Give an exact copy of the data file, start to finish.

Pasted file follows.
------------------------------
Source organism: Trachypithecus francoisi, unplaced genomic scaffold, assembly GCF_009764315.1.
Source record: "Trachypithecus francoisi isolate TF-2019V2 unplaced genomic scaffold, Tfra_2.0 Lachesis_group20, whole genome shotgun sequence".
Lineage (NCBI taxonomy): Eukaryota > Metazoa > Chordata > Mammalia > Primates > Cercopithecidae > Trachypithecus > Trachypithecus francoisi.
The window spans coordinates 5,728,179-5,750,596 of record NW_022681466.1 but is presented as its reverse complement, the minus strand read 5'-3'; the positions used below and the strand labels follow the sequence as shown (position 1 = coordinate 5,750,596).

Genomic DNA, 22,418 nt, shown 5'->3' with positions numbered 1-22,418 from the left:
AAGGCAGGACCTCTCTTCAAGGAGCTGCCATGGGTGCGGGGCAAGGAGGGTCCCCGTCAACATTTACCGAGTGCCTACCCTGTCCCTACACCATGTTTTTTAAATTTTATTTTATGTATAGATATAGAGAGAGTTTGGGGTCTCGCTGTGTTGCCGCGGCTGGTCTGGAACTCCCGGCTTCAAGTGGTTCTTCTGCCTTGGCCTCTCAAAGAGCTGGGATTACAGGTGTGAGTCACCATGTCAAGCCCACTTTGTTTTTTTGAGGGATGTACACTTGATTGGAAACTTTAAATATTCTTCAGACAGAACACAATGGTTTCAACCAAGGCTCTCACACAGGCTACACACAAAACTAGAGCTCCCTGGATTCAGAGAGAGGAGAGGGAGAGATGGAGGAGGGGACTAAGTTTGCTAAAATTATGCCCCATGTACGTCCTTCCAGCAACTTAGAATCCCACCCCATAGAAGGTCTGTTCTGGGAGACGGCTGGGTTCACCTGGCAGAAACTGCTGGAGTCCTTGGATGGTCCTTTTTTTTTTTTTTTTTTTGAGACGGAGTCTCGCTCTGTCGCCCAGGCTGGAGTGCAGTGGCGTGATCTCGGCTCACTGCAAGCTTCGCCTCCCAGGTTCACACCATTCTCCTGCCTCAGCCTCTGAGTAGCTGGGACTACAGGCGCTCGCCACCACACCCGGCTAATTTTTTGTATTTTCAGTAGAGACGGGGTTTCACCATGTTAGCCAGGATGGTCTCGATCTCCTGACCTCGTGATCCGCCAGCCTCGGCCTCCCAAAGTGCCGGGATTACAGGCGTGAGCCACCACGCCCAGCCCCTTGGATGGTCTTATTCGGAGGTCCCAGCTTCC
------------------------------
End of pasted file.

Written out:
Source organism: Trachypithecus francoisi, unplaced genomic scaffold, assembly GCF_009764315.1.
Source record: "Trachypithecus francoisi isolate TF-2019V2 unplaced genomic scaffold, Tfra_2.0 Lachesis_group20, whole genome shotgun sequence".
Lineage (NCBI taxonomy): Eukaryota > Metazoa > Chordata > Mammalia > Primates > Cercopithecidae > Trachypithecus > Trachypithecus francoisi.
The window spans coordinates 5,728,179-5,750,596 of record NW_022681466.1 but is presented as its reverse complement, the minus strand read 5'-3'; the positions used below and the strand labels follow the sequence as shown (position 1 = coordinate 5,750,596).

Genomic DNA, 22,418 nt, shown 5'->3' with positions numbered 1-22,418 from the left:
AAGGCAGGACCTCTCTTCAAGGAGCTGCCATGGGTGCGGGGCAAGGAGGGTCCCCGTCAACATTTACCGAGTGCCTACCCTGTCCCTACACCATGTTTTTTAAATTTTATTTTATGTATAGATATAGAGAGAGTTTGGGGTCTCGCTGTGTTGCCGCGGCTGGTCTGGAACTCCCGGCTTCAAGTGGTTCTTCTGCCTTGGCCTCTCAAAGAGCTGGGATTACAGGTGTGAGTCACCATGTCAAGCCCACTTTGTTTTTTTGAGGGATGTACACTTGATTGGAAACTTTAAATATTCTTCAGACAGAACACAATGGTTTCAACCAAGGCTCTCACACAGGCTACACACAAAACTAGAGCTCCCTGGATTCAGAGAGAGGAGAGGGAGAGATGGAGGAGGGGACTAAGTTTGCTAAAATTATGCCCCATGTACGTCCTTCCAGCAACTTAGAATCCCACCCCATAGAAGGTCTGTTCTGGGAGACGGCTGGGTTCACCTGGCAGAAACTGCTGGAGTCCTTGGATGGTCCTTTTTTTTTTTTTTTTTTTGAGACGGAGTCTCGCTCTGTCGCCCAGGCTGGAGTGCAGTGGCGTGATCTCGGCTCACTGCAAGCTTCGCCTCCCAGGTTCACACCATTCTCCTGCCTCAGCCTCTGAGTAGCTGGGACTACAGGCGCTCGCCACCACACCCGGCTAATTTTTTGTATTTTCAGTAGAGACGGGGTTTCACCATGTTAGCCAGGATGGTCTCGATCTCCTGACCTCGTGATCCGCCAGCCTCGGCCTCCCAAAGTGCCGGGATTACAGGCGTGAGCCACCACGCCCAGCCCCTTGGATGGTCTTATTCGGAGGTCCCAGCTTCC